Sept 1, 2007 (LBO) – Sri Lanka’s tea plantations companies have been urged to grow their own fuel as a means of reducing costs at a time when fossil fuel prices are escalating. Growing crops like gliricidia would not only provide a cheap source of firewood to meet energy requirements but also nutrients for the soil in which tea bushes grow, said Parakrama Jayasinghe, President of the Bio Energy Association of Sri Lanka.
Planters and tea factory managers need not be concerned the use of firewood would affect the quality of made tea, Jayasinghe told the Colombo International Tea Convention organized by the Colombo Tea Traders’ Association and the Sri Lanka Tea Board to mark the 140th anniversary of the Ceylon tea industry.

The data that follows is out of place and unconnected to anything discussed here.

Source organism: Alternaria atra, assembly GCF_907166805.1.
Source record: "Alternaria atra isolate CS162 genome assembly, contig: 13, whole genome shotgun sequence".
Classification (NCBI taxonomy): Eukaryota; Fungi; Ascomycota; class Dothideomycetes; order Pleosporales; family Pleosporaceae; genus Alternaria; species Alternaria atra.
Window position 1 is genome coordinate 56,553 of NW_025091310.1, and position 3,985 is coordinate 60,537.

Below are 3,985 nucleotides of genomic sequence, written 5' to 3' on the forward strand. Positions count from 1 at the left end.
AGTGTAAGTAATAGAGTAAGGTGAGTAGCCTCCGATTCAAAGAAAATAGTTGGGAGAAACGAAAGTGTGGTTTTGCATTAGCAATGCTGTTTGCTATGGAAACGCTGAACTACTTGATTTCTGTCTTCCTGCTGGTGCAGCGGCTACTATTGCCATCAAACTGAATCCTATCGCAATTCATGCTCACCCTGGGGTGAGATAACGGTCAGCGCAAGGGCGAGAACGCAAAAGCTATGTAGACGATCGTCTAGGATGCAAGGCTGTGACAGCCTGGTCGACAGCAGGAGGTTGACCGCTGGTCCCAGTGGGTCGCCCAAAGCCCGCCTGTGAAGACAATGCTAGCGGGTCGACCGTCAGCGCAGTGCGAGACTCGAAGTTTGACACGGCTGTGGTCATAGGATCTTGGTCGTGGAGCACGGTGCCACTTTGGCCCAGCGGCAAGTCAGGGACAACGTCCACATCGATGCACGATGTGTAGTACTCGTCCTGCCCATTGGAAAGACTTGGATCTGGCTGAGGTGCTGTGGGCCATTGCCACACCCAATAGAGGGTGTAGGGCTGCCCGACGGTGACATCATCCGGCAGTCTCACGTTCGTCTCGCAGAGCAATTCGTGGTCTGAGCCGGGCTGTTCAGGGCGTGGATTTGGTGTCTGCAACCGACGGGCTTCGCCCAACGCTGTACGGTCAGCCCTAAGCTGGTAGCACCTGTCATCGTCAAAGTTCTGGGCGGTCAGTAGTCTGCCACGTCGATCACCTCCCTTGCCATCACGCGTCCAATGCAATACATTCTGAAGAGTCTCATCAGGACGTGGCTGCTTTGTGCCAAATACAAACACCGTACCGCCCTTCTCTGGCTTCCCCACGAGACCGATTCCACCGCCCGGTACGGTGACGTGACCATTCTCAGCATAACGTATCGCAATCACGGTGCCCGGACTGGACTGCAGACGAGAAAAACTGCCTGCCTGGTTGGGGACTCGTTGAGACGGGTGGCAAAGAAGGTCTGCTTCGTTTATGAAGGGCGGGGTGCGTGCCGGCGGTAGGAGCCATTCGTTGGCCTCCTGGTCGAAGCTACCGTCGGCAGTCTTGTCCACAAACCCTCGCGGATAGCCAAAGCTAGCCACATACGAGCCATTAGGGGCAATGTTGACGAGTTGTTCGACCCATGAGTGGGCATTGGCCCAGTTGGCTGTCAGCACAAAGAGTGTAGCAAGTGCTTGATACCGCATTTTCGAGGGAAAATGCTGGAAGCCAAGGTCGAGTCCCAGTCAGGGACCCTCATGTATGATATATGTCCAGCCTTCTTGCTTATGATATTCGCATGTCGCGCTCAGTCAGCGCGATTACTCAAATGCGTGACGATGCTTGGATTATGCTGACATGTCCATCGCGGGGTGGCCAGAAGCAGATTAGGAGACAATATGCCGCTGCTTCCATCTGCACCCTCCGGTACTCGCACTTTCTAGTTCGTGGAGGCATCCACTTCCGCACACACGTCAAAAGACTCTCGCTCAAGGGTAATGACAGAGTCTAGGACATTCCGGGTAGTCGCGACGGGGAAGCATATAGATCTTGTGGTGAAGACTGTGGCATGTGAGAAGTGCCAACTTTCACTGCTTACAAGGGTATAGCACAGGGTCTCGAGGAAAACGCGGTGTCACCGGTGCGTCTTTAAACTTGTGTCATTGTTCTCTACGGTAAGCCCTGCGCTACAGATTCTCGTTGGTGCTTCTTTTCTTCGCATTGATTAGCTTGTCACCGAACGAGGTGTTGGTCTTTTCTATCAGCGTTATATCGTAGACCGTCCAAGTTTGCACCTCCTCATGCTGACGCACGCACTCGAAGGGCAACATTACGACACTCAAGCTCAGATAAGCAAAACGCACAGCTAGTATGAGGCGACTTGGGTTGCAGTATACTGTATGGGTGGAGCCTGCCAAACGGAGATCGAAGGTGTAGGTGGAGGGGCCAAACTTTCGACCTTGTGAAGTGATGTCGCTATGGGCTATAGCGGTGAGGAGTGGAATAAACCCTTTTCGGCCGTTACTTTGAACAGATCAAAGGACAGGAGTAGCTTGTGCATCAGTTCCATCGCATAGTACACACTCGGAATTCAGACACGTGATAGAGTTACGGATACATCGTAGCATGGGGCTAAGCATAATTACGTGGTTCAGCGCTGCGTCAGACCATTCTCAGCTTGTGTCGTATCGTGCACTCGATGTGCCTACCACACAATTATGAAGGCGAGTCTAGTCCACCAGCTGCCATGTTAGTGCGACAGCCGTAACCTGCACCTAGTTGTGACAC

Those who made the switch from fossil fuels to fire wood have found quality does not suffer, said Jayasinghe, who is also Director of Engineering at activated carbon maker Haycarb, a firm using fuel wood fired generators for energy.
But Jayasinghe said there appeared to be inadequate appreciation of the potential of wood as a source of energy with a lack of dissemination of the considerable available information.
“Growing your own fuel is